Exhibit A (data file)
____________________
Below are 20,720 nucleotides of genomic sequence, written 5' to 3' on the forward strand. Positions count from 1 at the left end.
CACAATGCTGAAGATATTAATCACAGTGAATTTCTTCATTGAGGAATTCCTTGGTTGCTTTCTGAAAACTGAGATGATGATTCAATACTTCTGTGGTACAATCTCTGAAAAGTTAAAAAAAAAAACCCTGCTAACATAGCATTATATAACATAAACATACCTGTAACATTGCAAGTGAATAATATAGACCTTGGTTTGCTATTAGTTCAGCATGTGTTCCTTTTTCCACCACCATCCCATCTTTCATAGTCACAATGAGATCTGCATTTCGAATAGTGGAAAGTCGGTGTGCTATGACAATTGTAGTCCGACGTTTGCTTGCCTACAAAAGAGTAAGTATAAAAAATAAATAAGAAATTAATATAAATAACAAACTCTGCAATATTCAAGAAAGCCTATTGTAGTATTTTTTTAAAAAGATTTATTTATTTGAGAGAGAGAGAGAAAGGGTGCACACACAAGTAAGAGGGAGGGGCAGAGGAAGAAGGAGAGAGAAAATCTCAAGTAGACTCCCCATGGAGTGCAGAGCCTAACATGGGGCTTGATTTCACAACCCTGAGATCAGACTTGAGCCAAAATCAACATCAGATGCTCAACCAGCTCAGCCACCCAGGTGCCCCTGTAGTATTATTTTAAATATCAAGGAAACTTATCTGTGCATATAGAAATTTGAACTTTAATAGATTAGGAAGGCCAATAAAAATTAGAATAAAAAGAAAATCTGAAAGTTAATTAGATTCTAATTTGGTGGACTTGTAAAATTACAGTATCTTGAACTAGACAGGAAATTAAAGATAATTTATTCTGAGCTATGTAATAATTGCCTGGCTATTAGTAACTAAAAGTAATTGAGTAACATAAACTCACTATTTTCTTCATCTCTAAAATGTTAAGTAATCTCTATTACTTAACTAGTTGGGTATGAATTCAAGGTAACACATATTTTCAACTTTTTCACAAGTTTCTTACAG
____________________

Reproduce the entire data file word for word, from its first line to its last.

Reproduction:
Below are 20,720 nucleotides of genomic sequence, written 5' to 3' on the forward strand. Positions count from 1 at the left end.
CACAATGCTGAAGATATTAATCACAGTGAATTTCTTCATTGAGGAATTCCTTGGTTGCTTTCTGAAAACTGAGATGATGATTCAATACTTCTGTGGTACAATCTCTGAAAAGTTAAAAAAAAAAACCCTGCTAACATAGCATTATATAACATAAACATACCTGTAACATTGCAAGTGAATAATATAGACCTTGGTTTGCTATTAGTTCAGCATGTGTTCCTTTTTCCACCACCATCCCATCTTTCATAGTCACAATGAGATCTGCATTTCGAATAGTGGAAAGTCGGTGTGCTATGACAATTGTAGTCCGACGTTTGCTTGCCTACAAAAGAGTAAGTATAAAAAATAAATAAGAAATTAATATAAATAACAAACTCTGCAATATTCAAGAAAGCCTATTGTAGTATTTTTTTAAAAAGATTTATTTATTTGAGAGAGAGAGAGAAAGGGTGCACACACAAGTAAGAGGGAGGGGCAGAGGAAGAAGGAGAGAGAAAATCTCAAGTAGACTCCCCATGGAGTGCAGAGCCTAACATGGGGCTTGATTTCACAACCCTGAGATCAGACTTGAGCCAAAATCAACATCAGATGCTCAACCAGCTCAGCCACCCAGGTGCCCCTGTAGTATTATTTTAAATATCAAGGAAACTTATCTGTGCATATAGAAATTTGAACTTTAATAGATTAGGAAGGCCAATAAAAATTAGAATAAAAAGAAAATCTGAAAGTTAATTAGATTCTAATTTGGTGGACTTGTAAAATTACAGTATCTTGAACTAGACAGGAAATTAAAGATAATTTATTCTGAGCTATGTAATAATTGCCTGGCTATTAGTAACTAAAAGTAATTGAGTAACATAAACTCACTATTTTCTTCATCTCTAAAATGTTAAGTAATCTCTATTACTTAACTAGTTGGGTATGAATTCAAGGTAACACATATTTTCAACTTTTTCACAAGTTTCTTACAG